We celebrated our Independence Day last month by honoring our greatest values: freedom, democracy, equality. Nevertheless, we continue to ignore a national tragedy that undermines the good we have done in this world. America — land of the free and home of the brave — has 5 percent of the world’s population and 25 percent of the world’s prisoners.
Arizona has the sixth-highest incarceration rate in the nation, and according to the Arizona Department of Corrections, the highest percentage of people in Arizona prisons is there for drug offenses. We have six times more people serving sentences for drug possession in our state than for sexual assault.
This is the reality of mass incarceration in the United States today, and it is a moral and economic disaster for our country. Allowing our reign as the prison champion of the world to continue is deeply unpatriotic and flies in the face of everything we rightfully celebrated on the Fourth of July.
Independence Day has a special place in my heart. My family came to this country in the early 20th century. They fled the bloody purges and pogroms of the Russian Revolution that murdered Jews by the tens of thousands, incinerated houses of worship and destroyed millennia of cultural heritage.
My great-grandparents, Sacha and Minna, crossed the Atlantic with empty pockets and a single cardboard suitcase held together by twine. They rode in steerage, with the cows and chickens. One of their sons became sick and died on the trip, and his body had to be thrown overboard. The first sight that greeted their eyes at the end of their voyage was the Statue of Liberty, welcoming them to their new home as free people.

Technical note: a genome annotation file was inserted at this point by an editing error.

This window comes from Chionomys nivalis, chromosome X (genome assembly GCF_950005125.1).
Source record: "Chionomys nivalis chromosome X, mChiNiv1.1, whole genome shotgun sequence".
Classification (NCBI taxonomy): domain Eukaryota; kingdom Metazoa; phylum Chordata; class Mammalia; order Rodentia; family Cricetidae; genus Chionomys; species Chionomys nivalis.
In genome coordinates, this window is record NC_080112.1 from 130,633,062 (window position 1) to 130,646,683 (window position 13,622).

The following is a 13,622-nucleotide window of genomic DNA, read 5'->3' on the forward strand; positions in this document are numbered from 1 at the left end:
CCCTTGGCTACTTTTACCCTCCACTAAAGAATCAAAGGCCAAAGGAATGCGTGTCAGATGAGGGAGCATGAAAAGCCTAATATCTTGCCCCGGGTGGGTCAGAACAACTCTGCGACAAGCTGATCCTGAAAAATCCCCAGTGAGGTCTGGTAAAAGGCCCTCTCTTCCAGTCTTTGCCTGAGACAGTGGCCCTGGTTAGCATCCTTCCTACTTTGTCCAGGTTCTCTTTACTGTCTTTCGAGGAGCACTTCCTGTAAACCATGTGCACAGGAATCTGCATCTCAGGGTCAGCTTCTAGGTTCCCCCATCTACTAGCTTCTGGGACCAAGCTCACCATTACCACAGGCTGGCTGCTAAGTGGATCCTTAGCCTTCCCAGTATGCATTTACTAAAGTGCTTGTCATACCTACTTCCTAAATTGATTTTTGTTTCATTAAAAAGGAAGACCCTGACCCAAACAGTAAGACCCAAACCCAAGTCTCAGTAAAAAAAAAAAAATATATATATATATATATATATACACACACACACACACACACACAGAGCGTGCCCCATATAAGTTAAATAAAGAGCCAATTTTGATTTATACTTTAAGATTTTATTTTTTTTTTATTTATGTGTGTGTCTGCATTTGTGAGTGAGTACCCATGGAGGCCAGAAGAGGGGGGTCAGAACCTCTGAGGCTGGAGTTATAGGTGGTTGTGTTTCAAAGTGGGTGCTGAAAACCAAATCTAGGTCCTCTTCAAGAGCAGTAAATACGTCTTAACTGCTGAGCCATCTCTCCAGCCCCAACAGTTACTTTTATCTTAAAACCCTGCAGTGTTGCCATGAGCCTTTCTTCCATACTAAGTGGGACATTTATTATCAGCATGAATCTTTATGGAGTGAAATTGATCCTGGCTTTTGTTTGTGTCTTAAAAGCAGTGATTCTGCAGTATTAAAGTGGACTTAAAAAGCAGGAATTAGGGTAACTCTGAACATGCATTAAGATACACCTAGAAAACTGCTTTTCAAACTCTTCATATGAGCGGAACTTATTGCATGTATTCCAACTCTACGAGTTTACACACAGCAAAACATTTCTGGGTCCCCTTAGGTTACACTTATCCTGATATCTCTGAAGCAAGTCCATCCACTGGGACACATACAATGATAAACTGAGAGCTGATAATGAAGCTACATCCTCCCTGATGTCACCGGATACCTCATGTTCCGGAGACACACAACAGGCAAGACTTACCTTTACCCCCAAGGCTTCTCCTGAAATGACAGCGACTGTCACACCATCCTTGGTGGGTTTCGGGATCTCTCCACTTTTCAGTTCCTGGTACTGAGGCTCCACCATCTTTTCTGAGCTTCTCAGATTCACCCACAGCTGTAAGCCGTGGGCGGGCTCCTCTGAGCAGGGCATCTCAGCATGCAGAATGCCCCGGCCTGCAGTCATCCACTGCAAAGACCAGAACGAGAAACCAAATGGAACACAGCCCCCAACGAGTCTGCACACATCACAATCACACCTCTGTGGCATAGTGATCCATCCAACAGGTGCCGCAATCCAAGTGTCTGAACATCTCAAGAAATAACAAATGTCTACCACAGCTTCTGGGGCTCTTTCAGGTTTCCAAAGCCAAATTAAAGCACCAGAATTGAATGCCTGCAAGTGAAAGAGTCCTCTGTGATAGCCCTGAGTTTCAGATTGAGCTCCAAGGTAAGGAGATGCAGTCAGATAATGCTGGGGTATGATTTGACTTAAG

For Sacha and Minna and their descendants, America has been the historical and political embodiment of freedom: freedom of religion, of speech, of movement, of conscience.
Somewhere along the way, however, we built more prisons and filled them with more men and women of color. We filled them with more poor and mentally ill people and forgot what it really means to live in a free country.
We allowed our fears — of drugs, of poverty, of different ethnicities — to overcome us, and we’ve spent billions of dollars on jail cells to make us feel safer. But mass incarceration does not actually make us safe; it undermines our most cherished American values.
The freest country in the world cannot also be the most imprisoned country in the world. A nation founded on equality under the law cannot also allow severe racial disparities to plague its justice system. Thankfully, it does not have to be this way. We can insist that our legislators and elected prosecutors change their polices to reflect our greatest hopes, not our darkest fears. We can build public schools instead of private prisons.
We can rediscover the fact that America is not a jail cell, but the place people dream about when they are huddled inside of jail cells, yearning to breathe free.